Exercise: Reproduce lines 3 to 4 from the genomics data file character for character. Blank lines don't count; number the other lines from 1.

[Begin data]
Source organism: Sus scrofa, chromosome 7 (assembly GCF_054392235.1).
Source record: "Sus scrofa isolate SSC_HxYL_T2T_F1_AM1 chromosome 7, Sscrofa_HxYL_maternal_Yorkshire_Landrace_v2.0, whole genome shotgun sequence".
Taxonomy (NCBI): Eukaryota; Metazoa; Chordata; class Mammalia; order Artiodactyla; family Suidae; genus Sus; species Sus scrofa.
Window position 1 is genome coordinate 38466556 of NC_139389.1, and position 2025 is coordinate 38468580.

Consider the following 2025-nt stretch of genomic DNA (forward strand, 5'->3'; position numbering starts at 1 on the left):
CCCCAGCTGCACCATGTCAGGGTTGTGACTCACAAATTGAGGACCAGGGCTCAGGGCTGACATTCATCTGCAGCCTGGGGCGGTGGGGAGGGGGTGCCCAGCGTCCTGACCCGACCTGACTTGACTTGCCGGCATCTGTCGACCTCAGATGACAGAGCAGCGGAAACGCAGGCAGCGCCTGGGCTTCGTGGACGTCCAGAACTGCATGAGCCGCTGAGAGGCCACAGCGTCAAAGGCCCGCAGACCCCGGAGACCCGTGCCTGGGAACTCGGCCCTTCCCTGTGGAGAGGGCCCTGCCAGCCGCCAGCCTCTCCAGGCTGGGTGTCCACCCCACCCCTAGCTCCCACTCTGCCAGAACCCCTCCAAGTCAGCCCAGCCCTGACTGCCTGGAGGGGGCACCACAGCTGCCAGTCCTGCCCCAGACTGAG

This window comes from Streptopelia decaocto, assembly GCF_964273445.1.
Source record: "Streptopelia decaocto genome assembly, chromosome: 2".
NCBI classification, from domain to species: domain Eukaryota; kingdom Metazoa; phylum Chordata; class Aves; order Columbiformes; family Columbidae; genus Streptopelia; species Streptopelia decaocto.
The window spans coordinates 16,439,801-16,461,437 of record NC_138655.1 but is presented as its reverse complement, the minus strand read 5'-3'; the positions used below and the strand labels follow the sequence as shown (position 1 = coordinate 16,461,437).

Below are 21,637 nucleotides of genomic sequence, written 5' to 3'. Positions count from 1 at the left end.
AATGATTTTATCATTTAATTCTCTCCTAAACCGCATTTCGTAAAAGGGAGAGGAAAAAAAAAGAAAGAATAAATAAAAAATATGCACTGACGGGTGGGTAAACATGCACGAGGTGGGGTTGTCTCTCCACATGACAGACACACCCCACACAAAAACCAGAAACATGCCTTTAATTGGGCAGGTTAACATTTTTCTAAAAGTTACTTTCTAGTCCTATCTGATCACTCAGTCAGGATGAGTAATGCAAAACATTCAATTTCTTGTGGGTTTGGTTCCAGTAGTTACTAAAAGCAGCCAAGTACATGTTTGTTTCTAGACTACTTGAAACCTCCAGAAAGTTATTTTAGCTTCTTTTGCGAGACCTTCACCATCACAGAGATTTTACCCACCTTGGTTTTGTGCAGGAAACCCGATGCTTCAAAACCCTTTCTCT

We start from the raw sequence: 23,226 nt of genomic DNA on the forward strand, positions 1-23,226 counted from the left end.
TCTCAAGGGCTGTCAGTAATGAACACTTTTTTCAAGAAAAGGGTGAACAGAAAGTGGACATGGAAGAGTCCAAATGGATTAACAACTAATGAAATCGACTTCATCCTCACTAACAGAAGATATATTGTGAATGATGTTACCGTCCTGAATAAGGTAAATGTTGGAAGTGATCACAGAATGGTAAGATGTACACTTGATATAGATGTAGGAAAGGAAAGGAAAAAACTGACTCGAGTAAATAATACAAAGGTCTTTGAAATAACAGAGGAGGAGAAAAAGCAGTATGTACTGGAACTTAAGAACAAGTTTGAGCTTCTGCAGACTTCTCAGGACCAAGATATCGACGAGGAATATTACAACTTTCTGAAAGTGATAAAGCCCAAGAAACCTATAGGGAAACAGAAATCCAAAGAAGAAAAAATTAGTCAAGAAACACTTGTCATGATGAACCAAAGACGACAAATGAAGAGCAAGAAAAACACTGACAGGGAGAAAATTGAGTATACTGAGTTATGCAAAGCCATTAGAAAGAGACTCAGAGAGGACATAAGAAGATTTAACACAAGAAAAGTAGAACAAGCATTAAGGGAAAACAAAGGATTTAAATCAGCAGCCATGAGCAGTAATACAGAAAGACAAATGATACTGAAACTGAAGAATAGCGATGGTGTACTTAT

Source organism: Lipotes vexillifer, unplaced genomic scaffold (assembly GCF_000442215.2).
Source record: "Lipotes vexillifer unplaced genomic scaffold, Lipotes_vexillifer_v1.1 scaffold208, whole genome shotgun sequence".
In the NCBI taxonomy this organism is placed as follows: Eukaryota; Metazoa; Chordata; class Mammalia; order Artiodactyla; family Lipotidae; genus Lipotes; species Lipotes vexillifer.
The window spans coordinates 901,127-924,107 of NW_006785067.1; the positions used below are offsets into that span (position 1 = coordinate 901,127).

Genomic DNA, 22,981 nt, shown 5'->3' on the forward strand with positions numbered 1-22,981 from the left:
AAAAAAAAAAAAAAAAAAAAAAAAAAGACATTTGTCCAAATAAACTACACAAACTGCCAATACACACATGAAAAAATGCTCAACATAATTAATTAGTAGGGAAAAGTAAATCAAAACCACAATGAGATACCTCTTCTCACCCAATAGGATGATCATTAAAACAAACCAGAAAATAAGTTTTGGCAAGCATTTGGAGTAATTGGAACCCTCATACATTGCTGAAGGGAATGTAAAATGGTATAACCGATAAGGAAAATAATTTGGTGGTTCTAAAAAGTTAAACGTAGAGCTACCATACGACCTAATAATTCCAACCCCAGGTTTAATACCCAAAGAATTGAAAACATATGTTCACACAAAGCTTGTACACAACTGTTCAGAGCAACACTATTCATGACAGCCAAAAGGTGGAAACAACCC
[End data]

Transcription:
Taxonomy (NCBI): Eukaryota; Metazoa; Chordata; class Mammalia; order Artiodactyla; family Suidae; genus Sus; species Sus scrofa.
Window position 1 is genome coordinate 38466556 of NC_139389.1, and position 2025 is coordinate 38468580.